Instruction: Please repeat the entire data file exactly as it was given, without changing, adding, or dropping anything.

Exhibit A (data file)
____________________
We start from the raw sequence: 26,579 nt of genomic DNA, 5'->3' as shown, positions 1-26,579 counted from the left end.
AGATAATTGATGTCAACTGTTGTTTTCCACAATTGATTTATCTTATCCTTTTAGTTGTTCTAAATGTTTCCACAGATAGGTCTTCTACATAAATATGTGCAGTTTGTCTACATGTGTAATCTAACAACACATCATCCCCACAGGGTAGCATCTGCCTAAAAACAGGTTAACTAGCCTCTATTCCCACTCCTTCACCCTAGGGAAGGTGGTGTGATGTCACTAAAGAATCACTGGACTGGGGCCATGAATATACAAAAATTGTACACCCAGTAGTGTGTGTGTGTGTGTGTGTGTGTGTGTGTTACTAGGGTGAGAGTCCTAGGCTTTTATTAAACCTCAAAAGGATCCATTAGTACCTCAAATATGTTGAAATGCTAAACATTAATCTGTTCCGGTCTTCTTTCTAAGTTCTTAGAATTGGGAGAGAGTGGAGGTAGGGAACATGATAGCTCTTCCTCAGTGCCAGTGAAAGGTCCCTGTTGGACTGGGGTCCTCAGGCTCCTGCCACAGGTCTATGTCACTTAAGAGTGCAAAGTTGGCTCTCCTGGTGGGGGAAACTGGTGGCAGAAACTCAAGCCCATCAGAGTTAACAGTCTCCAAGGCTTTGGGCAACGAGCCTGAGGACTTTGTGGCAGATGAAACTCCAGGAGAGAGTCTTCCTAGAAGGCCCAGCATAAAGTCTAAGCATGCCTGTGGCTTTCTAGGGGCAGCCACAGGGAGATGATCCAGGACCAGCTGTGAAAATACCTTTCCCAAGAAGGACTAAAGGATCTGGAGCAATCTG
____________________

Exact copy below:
We start from the raw sequence: 26,579 nt of genomic DNA, 5'->3' as shown, positions 1-26,579 counted from the left end.
AGATAATTGATGTCAACTGTTGTTTTCCACAATTGATTTATCTTATCCTTTTAGTTGTTCTAAATGTTTCCACAGATAGGTCTTCTACATAAATATGTGCAGTTTGTCTACATGTGTAATCTAACAACACATCATCCCCACAGGGTAGCATCTGCCTAAAAACAGGTTAACTAGCCTCTATTCCCACTCCTTCACCCTAGGGAAGGTGGTGTGATGTCACTAAAGAATCACTGGACTGGGGCCATGAATATACAAAAATTGTACACCCAGTAGTGTGTGTGTGTGTGTGTGTGTGTGTGTGTTACTAGGGTGAGAGTCCTAGGCTTTTATTAAACCTCAAAAGGATCCATTAGTACCTCAAATATGTTGAAATGCTAAACATTAATCTGTTCCGGTCTTCTTTCTAAGTTCTTAGAATTGGGAGAGAGTGGAGGTAGGGAACATGATAGCTCTTCCTCAGTGCCAGTGAAAGGTCCCTGTTGGACTGGGGTCCTCAGGCTCCTGCCACAGGTCTATGTCACTTAAGAGTGCAAAGTTGGCTCTCCTGGTGGGGGAAACTGGTGGCAGAAACTCAAGCCCATCAGAGTTAACAGTCTCCAAGGCTTTGGGCAACGAGCCTGAGGACTTTGTGGCAGATGAAACTCCAGGAGAGAGTCTTCCTAGAAGGCCCAGCATAAAGTCTAAGCATGCCTGTGGCTTTCTAGGGGCAGCCACAGGGAGATGATCCAGGACCAGCTGTGAAAATACCTTTCCCAAGAAGGACTAAAGGATCTGGAGCAATCTG